- Avoid tobacco products: Tobacco products in any form — smoking, chewing, etc. — are incredibly harmful to your mouth, especially if you’re someone who frequently deals with bleeding gums.
- Adjust your medications: If you take prescribed blood thinners or over-the-counter pain medication like ibuprofen or Advil, you may experience abnormal bleeding gums. Depending on your level of need for these medications, you may be able to lower your dosage to avoid the negative side effect of bleeding gums. Work with your doctor to find out if such a change is a possibility.
- Maintain a healthy diet: Just like they impact our overall health, the foods we eat affect our oral health. Sugars and other carbohydrates leave behind food for bacteria, which helps them grow. Snacking without brushing afterward can also promote bacteria growth. Aside from eating healthier foods and fewer carbs, you can also eat probiotics and fermented foods. Probiotics convert sugars into lactic acid, which prevents harmful bacteria from building up on your teeth and gums.
- Breathe through your nose more often: If you find that you breathe through your mouth more often than not, try to change this habit — your dentist can give you advice on how. Breathing through your mouth leads to dry mouth, which alters the pH balance of your mouth and encourages the wrong kinds of bacteria to proliferate. Signs that you breathe through your mouth at night include waking up with dry mouth and swollen, red anterior gums — but not the posterior gums.
- Lower your stress levels: Stress can have many side effects, and one of them is an increased risk of developing periodontal disease. One study suggests that emotional stress harms the body’s immune system, which weakens its normal defenses against gum infections. People also tend to neglect self-care when they’re feeling stressed. For example, you may forget to brush your teeth as you’re rushing out the door in the morning. Or, perhaps you’re so tired after eating dinner that you just fall asleep without brushing or flossing. This behavior contributes to the accumulation of bacteria and plaque on the teeth and gums, which can eventually turn into gum disease.
- See your dentist regularly: Many people who suffer from gum disease wait until it’s too late to see their dentist about it. While it’s treatable in its early stages (gingivitis), dentures may be the only solution for people in the advanced stages of gum disease. That’s why it’s important to visit your dentist twice a year for a cleaning and checkup. They’ll be able to catch any warning signs of periodontitis and help you learn more about proper oral hygiene. If you frequently deal with bleeding gums, you may consider visiting your dentist more often than twice a year.
When You Should See a Dentist for Bleeding Gums
To avoid reaching the critical stages of gum disease, you need to know when it’s time to see a dentist about your bleeding gums. As a general rule of thumb, you should see a dental professional if your gums bleed every day for more than seven days. However, there are a few additional factors and warning signs to look out for as well, including:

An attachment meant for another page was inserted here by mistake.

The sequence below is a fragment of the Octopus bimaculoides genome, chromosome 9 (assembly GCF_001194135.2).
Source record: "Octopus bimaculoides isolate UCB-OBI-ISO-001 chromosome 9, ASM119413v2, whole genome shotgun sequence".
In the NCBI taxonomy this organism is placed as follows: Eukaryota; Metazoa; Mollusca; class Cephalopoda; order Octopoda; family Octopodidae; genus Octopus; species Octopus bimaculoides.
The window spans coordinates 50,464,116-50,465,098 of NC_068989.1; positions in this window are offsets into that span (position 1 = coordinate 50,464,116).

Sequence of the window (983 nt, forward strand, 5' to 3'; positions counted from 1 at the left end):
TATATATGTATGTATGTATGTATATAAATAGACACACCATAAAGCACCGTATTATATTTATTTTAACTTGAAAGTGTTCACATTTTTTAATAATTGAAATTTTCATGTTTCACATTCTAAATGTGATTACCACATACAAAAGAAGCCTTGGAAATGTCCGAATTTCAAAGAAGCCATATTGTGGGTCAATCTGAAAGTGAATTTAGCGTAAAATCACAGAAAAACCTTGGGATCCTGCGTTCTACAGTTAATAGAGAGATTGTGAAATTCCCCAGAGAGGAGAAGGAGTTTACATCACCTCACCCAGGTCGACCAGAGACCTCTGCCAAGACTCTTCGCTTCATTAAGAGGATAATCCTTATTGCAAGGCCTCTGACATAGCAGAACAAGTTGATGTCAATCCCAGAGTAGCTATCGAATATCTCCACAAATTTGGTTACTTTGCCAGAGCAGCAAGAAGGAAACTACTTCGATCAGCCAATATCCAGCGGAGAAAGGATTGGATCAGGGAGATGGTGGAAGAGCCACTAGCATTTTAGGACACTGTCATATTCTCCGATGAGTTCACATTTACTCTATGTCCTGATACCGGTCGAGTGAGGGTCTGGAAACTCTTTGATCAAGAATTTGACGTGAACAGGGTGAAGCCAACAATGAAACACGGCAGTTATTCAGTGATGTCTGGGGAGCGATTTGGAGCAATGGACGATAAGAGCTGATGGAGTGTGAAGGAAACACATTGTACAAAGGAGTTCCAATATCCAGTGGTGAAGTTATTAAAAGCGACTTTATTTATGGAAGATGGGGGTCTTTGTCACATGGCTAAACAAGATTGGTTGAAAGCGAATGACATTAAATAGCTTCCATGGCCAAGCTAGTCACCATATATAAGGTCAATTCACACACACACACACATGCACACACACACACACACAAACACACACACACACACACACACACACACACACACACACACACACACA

- Sensitive teeth
- Red and/or inflamed gums
- Loose teeth
- High blood sugar levels
- A bitter taste in the mouth
- Sensitivity to hot and cold temperatures in the gums
- Painful joints
- Bad breath
- Changes in alignment of top and bottom teeth
- Digestive issues
When you make an appointment with your dentist, they may take several approaches to first identifying whether you have gum disease or another condition, then treating the issue. The most common first step will be a thorough dental cleaning, especially if it has been more than six months since your last visit. During this process, your dentist will remove as much plaque and tartar from your teeth and gumlines as possible to enable your gums to begin healing.
Depending on the severity of your bleeding gums, your dentist may also call for lab work to test for vitamin deficiencies that can cause the gums to bleed.
So, at what point do you call the dentist? While the more than seven days suggestion is fine to follow, it really comes down to your personal preferences. Any dentist should be more than willing to see you — for a cleaning and checkup, at least — if you tell them your gums have been bleeding when you brush. This is especially true if they continue to bleed for a long time after brushing or flossing.
The important thing to remember is that the sooner you do see your dentist, the better chance you have at reversing the condition and working to improve your dental health.
Make an Appointment at Dental Choice for Bleeding Gums Treatment and More
If your bleeding gums have reached the point where you believe it’s time to see a professional, Dental Choice is ready to help. With more than 20 years of experience prioritizing patient care, we’ll strive to make sure you can trust your dental health to our team. We’ll discuss why you may be experiencing bleeding gums, then help you develop a plan to treat the problem and prevent it from occurring again in the future.
Make an appointment at Dental Choice today to get the answers and care you deserve.